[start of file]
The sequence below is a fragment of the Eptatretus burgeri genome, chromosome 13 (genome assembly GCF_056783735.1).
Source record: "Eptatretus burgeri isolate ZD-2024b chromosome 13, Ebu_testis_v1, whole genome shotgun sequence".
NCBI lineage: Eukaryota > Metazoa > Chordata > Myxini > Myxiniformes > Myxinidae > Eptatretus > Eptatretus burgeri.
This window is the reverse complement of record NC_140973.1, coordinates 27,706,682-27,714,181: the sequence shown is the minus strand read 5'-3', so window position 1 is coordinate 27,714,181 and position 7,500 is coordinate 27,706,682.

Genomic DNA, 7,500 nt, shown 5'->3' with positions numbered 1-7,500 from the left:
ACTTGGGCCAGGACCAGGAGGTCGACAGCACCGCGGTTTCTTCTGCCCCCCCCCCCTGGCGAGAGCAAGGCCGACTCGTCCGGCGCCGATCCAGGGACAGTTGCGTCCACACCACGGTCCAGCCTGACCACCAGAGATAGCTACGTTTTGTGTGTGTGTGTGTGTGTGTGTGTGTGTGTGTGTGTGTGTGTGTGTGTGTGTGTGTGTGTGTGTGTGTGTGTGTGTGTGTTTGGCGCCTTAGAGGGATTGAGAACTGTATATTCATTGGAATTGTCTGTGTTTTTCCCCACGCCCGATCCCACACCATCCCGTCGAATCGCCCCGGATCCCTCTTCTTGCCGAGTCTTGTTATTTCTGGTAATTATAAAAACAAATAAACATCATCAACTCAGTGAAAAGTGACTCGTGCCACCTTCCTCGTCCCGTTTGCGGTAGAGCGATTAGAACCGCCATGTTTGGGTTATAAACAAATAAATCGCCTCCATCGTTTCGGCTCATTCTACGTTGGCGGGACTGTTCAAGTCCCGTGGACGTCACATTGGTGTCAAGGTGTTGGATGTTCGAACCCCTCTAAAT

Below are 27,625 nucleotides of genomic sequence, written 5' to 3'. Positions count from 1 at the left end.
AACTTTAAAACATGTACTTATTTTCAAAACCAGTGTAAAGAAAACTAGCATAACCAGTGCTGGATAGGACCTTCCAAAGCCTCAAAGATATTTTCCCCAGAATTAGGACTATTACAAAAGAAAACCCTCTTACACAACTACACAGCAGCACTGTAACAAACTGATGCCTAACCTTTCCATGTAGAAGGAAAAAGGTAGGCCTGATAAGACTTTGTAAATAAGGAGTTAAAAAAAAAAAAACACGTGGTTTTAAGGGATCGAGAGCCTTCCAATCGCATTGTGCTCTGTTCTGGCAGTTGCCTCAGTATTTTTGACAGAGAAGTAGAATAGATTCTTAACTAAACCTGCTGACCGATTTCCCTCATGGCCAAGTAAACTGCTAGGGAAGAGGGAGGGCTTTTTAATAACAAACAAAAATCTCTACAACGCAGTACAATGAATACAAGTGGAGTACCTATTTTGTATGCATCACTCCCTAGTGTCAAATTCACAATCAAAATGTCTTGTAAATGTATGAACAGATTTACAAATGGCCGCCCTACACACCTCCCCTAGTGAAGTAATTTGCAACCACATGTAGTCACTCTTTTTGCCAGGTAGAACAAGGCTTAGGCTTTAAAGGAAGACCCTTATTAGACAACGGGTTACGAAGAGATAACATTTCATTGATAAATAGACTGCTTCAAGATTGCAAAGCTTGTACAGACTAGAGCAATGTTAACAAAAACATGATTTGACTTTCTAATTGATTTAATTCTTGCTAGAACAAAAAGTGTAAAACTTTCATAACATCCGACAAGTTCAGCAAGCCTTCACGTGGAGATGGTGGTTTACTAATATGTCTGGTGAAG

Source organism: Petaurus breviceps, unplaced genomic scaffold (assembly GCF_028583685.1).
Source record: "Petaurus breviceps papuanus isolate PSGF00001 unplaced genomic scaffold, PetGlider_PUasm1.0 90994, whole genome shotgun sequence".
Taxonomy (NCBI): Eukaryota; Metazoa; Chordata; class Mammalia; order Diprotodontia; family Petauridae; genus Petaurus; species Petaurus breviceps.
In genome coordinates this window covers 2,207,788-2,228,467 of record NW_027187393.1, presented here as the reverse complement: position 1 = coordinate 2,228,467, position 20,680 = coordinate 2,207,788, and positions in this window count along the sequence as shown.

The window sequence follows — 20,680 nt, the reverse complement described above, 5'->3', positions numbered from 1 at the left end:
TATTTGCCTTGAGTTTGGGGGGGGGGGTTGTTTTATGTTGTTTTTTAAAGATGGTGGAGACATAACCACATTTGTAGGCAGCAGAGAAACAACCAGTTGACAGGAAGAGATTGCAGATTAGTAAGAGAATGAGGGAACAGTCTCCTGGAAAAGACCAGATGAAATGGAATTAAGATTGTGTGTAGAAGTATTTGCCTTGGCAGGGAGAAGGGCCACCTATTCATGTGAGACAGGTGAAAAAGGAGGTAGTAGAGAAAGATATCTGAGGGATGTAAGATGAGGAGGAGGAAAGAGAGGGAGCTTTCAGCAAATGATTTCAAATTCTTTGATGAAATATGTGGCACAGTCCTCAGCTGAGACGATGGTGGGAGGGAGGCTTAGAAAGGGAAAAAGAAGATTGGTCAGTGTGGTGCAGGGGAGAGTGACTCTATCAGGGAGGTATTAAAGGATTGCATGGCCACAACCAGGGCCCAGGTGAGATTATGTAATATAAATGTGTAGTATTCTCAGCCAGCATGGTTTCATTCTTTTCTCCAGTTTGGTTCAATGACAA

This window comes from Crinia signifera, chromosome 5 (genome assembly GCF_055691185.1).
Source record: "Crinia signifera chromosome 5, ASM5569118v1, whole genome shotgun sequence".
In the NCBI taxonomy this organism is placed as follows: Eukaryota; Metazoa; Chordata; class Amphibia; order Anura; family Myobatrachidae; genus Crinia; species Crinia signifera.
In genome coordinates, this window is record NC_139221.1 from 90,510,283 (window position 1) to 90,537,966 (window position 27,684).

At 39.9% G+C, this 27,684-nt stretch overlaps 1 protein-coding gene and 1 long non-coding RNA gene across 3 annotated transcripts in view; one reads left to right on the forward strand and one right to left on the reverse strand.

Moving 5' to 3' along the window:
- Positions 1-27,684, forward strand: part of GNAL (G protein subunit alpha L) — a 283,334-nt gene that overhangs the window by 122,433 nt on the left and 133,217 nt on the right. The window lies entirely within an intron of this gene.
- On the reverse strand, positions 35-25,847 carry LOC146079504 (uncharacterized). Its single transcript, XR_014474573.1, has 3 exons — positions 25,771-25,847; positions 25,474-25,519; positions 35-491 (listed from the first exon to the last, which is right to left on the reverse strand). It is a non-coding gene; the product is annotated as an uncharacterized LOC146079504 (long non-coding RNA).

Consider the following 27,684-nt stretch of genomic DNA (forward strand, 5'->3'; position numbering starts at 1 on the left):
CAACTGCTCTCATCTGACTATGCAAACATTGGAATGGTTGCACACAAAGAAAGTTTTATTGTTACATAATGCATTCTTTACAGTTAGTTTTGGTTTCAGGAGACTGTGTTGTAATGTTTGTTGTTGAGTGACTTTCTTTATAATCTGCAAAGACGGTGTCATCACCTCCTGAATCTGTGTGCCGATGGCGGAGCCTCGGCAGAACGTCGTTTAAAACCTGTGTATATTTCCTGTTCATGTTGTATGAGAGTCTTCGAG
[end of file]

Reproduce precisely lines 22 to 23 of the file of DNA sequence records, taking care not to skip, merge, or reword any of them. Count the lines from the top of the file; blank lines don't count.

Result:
- On the reverse strand, positions 35-25,847 carry LOC146079504 (uncharacterized). Its single transcript, XR_014474573.1, has 3 exons — positions 25,771-25,847; positions 25,474-25,519; positions 35-491 (listed from the first exon to the last, which is right to left on the reverse strand). It is a non-coding gene; the product is annotated as an uncharacterized LOC146079504 (long non-coding RNA).

Consider the following 27,684-nt stretch of genomic DNA (forward strand, 5'->3'; position numbering starts at 1 on the left):